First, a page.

Blogging isn’t dead. If anything, social media channels like Twitter and Facebook – and even LinkedIn – have only provided fuel for the fire, allowing you to distribute your blog posts more broadly. Unfortunately, you haven’t had time to write them; you’re a busy marketing director fielding requests for ever-increasing content volumes. You’re actively looking for a way to justify hiring a freelancer to write your blog posts. If any of these fit your situation, add a line item to your budget and get your editorial calendar ready to go.

  1. You have a giant backlog of customer questions. Seriously, your customer support and sales teams are your best friends. They probably have a ton of questions that they keep getting asked by customers and prospects: what does the XYZ feature do? How does this new dashboard work? Each one of those questions can be turned into a 300-word blog post.
  2. You have a bunch of white papers that aren’t getting the traffic you want. No one is downloading your white papers. (This is very different than no one reading your white papers.)  But you can use your company blog to entice readers, right? Start parceling out that white paper for blog posts, with a call to action at the end of each post.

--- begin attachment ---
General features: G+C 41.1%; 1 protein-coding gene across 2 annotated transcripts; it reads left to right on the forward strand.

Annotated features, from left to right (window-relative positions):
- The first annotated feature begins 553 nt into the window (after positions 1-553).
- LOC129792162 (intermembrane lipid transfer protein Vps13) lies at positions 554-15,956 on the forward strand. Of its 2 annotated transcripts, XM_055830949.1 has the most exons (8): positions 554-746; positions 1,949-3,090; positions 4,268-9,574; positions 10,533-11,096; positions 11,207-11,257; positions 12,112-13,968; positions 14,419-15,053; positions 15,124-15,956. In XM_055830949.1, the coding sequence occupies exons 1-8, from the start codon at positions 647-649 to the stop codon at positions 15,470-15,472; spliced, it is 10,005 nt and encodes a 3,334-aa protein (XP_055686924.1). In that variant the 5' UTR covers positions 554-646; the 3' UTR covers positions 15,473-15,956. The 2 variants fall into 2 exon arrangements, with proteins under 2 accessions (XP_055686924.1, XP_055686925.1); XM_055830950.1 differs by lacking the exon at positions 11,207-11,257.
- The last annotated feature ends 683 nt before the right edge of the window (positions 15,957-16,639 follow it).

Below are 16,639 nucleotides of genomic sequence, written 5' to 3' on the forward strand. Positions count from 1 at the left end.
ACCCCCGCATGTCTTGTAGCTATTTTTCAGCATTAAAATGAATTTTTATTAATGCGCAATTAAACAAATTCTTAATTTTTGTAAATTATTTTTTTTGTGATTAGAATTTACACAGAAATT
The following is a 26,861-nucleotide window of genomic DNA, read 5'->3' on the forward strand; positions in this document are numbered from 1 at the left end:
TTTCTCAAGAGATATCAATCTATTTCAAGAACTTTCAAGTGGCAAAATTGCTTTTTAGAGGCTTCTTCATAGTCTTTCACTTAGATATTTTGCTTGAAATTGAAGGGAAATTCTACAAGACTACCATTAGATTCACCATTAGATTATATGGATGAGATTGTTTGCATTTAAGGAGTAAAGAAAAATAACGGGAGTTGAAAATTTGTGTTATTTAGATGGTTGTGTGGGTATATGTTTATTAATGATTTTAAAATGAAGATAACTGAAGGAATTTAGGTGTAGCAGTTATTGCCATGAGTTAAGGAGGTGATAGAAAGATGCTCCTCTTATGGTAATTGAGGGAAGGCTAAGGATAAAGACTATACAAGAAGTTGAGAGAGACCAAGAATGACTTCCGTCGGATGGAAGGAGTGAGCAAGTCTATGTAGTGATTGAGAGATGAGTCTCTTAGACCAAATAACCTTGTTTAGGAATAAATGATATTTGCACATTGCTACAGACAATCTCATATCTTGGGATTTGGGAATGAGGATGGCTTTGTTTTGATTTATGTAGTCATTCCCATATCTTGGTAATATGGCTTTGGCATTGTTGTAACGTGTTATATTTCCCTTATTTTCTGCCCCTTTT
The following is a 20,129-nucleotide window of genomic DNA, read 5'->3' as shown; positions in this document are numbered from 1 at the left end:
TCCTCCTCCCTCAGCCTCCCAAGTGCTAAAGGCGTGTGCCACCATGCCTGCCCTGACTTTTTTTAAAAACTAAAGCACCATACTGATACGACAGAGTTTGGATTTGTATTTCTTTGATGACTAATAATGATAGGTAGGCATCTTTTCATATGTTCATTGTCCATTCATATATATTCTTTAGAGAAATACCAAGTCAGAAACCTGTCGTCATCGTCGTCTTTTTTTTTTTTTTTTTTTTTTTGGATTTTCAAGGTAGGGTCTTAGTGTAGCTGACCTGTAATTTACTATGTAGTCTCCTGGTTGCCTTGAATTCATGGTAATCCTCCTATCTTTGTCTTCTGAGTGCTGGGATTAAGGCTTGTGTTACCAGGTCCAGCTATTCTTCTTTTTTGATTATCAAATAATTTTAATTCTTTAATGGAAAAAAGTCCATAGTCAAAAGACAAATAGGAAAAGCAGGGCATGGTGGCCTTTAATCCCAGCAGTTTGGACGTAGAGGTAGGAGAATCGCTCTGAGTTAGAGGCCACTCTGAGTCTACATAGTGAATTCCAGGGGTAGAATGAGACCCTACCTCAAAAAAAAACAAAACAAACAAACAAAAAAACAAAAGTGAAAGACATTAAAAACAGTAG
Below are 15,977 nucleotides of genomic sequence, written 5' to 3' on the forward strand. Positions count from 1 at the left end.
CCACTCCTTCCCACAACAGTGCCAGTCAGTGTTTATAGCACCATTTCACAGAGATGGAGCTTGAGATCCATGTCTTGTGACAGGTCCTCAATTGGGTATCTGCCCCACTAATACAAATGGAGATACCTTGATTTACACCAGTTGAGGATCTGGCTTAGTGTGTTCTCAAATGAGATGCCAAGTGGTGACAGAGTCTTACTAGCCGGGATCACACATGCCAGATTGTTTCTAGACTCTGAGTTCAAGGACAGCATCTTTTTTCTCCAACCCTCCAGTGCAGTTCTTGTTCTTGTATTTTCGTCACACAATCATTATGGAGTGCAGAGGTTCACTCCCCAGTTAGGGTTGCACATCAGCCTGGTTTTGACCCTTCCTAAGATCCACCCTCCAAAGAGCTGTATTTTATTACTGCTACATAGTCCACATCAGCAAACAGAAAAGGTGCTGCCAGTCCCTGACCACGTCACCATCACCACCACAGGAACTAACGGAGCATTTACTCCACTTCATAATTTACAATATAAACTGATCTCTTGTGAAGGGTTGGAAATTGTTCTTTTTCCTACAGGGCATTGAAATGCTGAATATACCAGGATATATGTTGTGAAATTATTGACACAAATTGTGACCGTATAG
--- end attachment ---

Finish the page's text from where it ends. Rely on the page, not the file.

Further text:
3. Your company regularly attends trade shows. When your sales team is at the booth, or – even better! – an executive from your company is speaking, these both lend themselves to blog posts. You can write about what product you’ll be demo-ing at the booth or write a recap of your exec’s speech. If you have a customer speaking, even better! Get permission from the customer to do a write-up on your blog. You may need to hire an on-site freelancer if you can’t get the slide deck for the presentations.
  4. You’re anticipating a lot of product questions for a new release. Version 3.0 is going to be so much better than 2.0, and everyone in your company, from the development team to the C-suite, can’t wait to get it in the hands of customers. The only problem is, 3.0 is very different: it has a simpler user interface, or it has more customization features. Your company blog is the perfect place to start explaining some of these features and make the case for the upgrade in the process.
  5. You need some SEO street cred. You’ve heard from your 21 year old intern, your SEO specialist, and your 13 year old niece that your company’s product is great, your site is awesome – but it’s also competing fiercely for a spot on the first page of Google search results.  Google’s latest zoo animal algorithm won’t let you get away with hastily written blog posts. Luckily, you have a list of keywords from your intern and your SEO specialist. Now it’s time to get writing.

If any or all of these apply to your company, it’s time to invest in blog posts. If you’re not using an in-house staffer, make sure you’re hiring someone who can interview your development team if necessary, translate Engineer to English, and write to-the-point posts. Here’s a shortcut: I can do all that. Really. Let’s talk.